I was recently accused by one of my friends of being a “numbers guy,” which, as a former philosophy major and professional journalist, I found quite amusing. What she probably meant—and it’s undoubtedly true—is that I tend to be a “facts guy.” That is, I agree with the late professor of philosophy A.J. Ayer of the University College, London and other logical positivists, that without tangible verification, all theories are just stories.
Consequently, when confronted with theories from man-made global warming to trickle-down economics to the history of the Exodus, I tend to look for existing evidence either pro or con, across as many disciplines as possible. That’s not to say that the “known” facts can’t be wrong; in fact, it is the veracity of those “facts,” rather than popular opinions about them, by which any theory in question should prove persuasive or not.
As 2011 is winding to a close, it seems an appropriate time to consider the available evidence for the various explanations we currently have floating about for the dramatic changes we are witnessing within the retail advisory industry. I recently attended a presentation by a real numbers guy, Bing Waldert, director of RIA services at Cerulli Associates in Boston, who offered reams of interesting data under the title “The State of the RIA Marketplace.” It was a valuable reality check, in light of the disinformation, misinformation and just plain horse-hockey that’s been published during the past couple of years, to help “clarify” the debate over the Dodd-Frank advisor regulation and fiduciary standard for retail brokers. Data is, of course, open to interpretation, but Waldert offered a macro view of the longer term trends in our industry that often get lost amid the specifics of the current issues.
Over the years, I’ve usually found the data put out by Kurt Cerulli and his team to be both interesting and insightful. Yet, Kurt’s wirehouse background occasionally shows though as a tendency to characterize the financial services industry as a product distribution system rather than providing a valuable service to retail investors. So, when I read the title of Bing’s talk, I have to admit that I inwardly groaned at the notion of an RIA “marketplace.” But while his data certainly contained elements of a business assessment, Waldert’s presentation clearly demonstrated an understanding of—and even a sensitivity to—the subtle differences between securities sales and providing advice.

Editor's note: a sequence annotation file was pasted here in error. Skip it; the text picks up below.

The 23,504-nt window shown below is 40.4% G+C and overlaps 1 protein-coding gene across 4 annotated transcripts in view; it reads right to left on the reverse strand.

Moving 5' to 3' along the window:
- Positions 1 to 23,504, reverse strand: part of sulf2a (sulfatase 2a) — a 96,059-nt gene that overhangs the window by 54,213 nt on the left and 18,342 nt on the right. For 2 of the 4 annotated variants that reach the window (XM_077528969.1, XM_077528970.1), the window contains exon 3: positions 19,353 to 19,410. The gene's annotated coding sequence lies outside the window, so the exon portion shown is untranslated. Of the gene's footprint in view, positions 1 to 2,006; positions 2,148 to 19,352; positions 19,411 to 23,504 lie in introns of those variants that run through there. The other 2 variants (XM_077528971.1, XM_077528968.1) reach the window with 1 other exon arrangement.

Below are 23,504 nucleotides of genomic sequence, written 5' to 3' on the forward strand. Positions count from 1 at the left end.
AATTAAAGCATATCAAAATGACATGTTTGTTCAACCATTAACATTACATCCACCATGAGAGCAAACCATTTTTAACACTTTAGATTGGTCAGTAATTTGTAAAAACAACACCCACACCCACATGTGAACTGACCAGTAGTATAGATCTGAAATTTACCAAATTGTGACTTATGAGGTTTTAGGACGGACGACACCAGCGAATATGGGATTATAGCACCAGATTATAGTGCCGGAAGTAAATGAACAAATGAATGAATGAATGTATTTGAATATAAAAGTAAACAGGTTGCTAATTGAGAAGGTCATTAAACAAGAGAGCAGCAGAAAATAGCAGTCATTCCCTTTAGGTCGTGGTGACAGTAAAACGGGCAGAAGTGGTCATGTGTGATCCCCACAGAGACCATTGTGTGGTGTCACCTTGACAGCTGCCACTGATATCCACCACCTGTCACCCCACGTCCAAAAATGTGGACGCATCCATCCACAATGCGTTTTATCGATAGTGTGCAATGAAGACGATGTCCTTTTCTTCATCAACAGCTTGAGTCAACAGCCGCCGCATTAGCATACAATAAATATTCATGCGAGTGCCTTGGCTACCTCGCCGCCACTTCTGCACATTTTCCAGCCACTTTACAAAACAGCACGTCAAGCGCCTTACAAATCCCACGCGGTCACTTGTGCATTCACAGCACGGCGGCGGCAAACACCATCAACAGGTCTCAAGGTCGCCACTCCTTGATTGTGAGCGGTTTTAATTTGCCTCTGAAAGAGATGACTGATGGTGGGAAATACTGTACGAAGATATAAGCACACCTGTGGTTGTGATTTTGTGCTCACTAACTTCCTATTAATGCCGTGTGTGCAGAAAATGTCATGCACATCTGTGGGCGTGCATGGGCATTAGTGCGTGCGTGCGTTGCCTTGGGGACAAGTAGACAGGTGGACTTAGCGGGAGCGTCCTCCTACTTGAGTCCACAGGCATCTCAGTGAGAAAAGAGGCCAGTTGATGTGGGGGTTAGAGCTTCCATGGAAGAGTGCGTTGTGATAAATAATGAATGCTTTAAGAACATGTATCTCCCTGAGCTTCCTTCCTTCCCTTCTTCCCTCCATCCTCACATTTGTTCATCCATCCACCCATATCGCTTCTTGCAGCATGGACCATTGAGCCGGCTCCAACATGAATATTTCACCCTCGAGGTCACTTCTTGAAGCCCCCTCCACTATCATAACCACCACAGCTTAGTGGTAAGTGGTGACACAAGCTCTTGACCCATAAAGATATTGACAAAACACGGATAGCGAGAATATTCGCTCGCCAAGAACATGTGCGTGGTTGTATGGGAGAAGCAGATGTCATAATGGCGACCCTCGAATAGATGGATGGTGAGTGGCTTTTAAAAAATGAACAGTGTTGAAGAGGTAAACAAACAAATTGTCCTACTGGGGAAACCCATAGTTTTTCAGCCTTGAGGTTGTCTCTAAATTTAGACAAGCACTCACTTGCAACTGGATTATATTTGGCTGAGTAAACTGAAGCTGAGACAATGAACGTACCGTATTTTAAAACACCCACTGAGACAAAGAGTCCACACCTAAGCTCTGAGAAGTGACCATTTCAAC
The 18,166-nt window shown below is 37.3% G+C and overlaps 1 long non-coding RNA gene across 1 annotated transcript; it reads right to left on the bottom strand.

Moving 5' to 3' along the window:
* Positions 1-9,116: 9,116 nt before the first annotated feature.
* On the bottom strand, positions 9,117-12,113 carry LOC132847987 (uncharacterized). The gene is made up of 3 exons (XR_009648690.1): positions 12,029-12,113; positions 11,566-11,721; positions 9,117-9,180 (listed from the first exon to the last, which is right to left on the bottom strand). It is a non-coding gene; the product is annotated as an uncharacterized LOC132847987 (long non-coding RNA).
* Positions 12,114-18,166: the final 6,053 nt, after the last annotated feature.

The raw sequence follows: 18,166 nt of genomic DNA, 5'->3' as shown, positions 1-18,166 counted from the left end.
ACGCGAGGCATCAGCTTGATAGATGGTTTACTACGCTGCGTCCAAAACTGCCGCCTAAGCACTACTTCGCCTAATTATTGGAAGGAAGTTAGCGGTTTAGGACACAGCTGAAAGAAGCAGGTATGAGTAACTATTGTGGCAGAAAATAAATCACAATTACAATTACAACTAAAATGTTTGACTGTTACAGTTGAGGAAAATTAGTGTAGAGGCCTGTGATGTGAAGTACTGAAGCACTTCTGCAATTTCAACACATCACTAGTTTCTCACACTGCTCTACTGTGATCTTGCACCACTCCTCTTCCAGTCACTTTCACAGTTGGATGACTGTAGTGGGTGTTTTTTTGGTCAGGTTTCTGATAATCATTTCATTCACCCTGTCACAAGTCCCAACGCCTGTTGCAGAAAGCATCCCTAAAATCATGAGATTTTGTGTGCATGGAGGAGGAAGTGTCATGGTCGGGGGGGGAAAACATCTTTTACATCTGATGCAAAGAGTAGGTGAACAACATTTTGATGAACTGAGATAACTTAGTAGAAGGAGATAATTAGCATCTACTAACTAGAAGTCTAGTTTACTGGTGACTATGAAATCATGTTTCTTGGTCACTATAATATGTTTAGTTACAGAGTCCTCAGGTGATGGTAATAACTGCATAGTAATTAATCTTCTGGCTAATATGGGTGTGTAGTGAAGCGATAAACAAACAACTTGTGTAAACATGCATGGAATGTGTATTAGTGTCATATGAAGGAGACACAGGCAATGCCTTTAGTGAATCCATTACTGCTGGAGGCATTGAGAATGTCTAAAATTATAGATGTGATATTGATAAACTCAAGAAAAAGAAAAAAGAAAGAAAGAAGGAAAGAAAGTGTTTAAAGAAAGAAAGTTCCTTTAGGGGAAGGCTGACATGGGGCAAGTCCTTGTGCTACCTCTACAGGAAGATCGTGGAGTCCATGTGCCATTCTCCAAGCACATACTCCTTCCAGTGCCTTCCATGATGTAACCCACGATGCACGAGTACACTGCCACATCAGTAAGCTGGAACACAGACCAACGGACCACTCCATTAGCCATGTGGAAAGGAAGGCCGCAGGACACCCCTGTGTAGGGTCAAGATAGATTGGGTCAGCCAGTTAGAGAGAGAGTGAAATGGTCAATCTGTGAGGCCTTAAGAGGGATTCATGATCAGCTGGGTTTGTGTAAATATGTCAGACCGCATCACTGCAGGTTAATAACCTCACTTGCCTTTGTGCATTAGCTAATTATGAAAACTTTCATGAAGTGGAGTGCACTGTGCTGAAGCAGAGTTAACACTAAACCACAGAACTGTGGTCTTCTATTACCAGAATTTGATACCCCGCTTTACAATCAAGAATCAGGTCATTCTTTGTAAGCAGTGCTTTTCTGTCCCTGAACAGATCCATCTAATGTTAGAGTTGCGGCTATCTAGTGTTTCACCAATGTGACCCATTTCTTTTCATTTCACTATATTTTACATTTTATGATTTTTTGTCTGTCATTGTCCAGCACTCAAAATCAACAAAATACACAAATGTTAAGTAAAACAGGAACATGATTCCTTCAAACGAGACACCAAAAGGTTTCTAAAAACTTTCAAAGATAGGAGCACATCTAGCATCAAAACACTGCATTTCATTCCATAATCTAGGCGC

The upshot of Cerulli’s assessment of the “marketplace” is that, despite regular reports in the trade media to the contrary, the 2007–2008 market meltdown and its aftermath have benefited independent advisors at the expense of the wirehouses. In fact, if anything, the downturn served to accelerate the long-term trend toward independent advice. In 2007, according to the Cerulli data, the wirehouses managed 50% of retail investment assets compared with just 29% managed in the independent channels including independent broker-dealers, dually registered advisors and independent RIAs. Today, the wirehouse share of the $11.2 trillion in retail investments is down to 43%, while the independent channels have increased to 35% market share of assets—closing the gap by 13 percentage points, or 67%, in just three years.
What’s more, Cerulli projects this trend will continue for at least the next two years: By 2013, their data predicts the wirehouse position will fall to just 35% of retail assets, while the independent channel will overtake them with a 39% share. “Our data shows that wirehouses continue [to] not participate in the industry growth during the recovery,” Waldert said. “While they are still the largest and best capitalized channel, it’s not clear that they can, or will even want to, recapture their former market share. It’s entirely possible that as a result of the realignment within the brokerage industry, the wirehouses will alter their business model to focus on the more profitable high-net-worth market.”